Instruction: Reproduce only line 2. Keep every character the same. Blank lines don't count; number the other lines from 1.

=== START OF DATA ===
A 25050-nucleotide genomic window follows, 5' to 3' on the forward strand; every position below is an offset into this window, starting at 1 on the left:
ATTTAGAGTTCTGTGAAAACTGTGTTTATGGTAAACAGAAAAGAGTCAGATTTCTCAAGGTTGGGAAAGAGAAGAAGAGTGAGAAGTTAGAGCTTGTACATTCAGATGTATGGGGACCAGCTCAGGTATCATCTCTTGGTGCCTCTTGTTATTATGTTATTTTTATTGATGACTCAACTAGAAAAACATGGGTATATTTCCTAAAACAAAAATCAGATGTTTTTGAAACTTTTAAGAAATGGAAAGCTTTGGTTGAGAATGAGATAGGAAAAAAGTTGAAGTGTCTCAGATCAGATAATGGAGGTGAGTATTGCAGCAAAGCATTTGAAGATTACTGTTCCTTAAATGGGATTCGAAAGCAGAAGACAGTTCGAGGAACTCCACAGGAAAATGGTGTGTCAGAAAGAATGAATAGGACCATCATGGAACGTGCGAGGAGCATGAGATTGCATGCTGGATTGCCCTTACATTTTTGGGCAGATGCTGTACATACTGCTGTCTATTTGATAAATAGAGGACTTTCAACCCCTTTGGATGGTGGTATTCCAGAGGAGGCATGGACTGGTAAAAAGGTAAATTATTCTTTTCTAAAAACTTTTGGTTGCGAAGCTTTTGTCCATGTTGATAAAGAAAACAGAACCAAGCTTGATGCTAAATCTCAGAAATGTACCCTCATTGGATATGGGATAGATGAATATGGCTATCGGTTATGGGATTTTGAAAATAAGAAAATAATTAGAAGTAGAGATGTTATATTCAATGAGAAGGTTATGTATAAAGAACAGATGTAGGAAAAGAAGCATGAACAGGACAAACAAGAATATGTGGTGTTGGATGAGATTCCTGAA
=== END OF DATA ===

ATTTAGAGTTCTGTGAAAACTGTGTTTATGGTAAACAGAAAAGAGTCAGATTTCTCAAGGTTGGGAAAGAGAAGAAGAGTGAGAAGTTAGAGCTTGTACATTCAGATGTATGGGGACCAGCTCAGGTATCATCTCTTGGTGCCTCTTGTTATTATGTTATTTTTATTGATGACTCAACTAGAAAAACATGGGTATATTTCCTAAAACAAAAATCAGATGTTTTTGAAACTTTTAAGAAATGGAAAGCTTTGGTTGAGAATGAGATAGGAAAAAAGTTGAAGTGTCTCAGATCAGATAATGGAGGTGAGTATTGCAGCAAAGCATTTGAAGATTACTGTTCCTTAAATGGGATTCGAAAGCAGAAGACAGTTCGAGGAACTCCACAGGAAAATGGTGTGTCAGAAAGAATGAATAGGACCATCATGGAACGTGCGAGGAGCATGAGATTGCATGCTGGATTGCCCTTACATTTTTGGGCAGATGCTGTACATACTGCTGTCTATTTGATAAATAGAGGACTTTCAACCCCTTTGGATGGTGGTATTCCAGAGGAGGCATGGACTGGTAAAAAGGTAAATTATTCTTTTCTAAAAACTTTTGGTTGCGAAGCTTTTGTCCATGTTGATAAAGAAAACAGAACCAAGCTTGATGCTAAATCTCAGAAATGTACCCTCATTGGATATGGGATAGATGAATATGGCTATCGGTTATGGGATTTTGAAAATAAGAAAATAATTAGAAGTAGAGATGTTATATTCAATGAGAAGGTTATGTATAAAGAACAGATGTAGGAAAAGAAGCATGAACAGGACAAACAAGAATATGTGGTGTTGGATGAGATTCCTGAA